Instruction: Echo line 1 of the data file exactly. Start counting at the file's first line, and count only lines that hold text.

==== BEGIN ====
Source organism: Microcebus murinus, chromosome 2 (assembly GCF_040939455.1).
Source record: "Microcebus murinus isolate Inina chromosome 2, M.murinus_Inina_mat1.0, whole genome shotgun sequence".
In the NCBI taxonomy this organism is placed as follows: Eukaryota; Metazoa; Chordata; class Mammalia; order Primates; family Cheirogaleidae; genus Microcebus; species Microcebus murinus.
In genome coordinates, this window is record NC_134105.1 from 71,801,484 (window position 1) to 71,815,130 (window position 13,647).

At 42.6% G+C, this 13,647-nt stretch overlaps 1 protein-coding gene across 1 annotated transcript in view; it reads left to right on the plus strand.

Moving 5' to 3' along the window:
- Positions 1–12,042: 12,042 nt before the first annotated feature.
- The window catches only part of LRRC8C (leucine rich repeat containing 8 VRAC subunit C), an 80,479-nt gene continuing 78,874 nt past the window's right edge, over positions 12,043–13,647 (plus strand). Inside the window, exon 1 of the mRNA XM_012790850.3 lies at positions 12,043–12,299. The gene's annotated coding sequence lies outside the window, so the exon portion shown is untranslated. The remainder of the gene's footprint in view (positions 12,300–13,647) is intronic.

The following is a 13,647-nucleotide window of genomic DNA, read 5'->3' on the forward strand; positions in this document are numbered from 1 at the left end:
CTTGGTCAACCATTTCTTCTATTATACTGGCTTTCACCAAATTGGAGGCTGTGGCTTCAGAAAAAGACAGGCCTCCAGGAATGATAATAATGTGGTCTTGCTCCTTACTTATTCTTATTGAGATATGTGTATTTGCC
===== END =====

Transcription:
Source organism: Microcebus murinus, chromosome 2 (assembly GCF_040939455.1).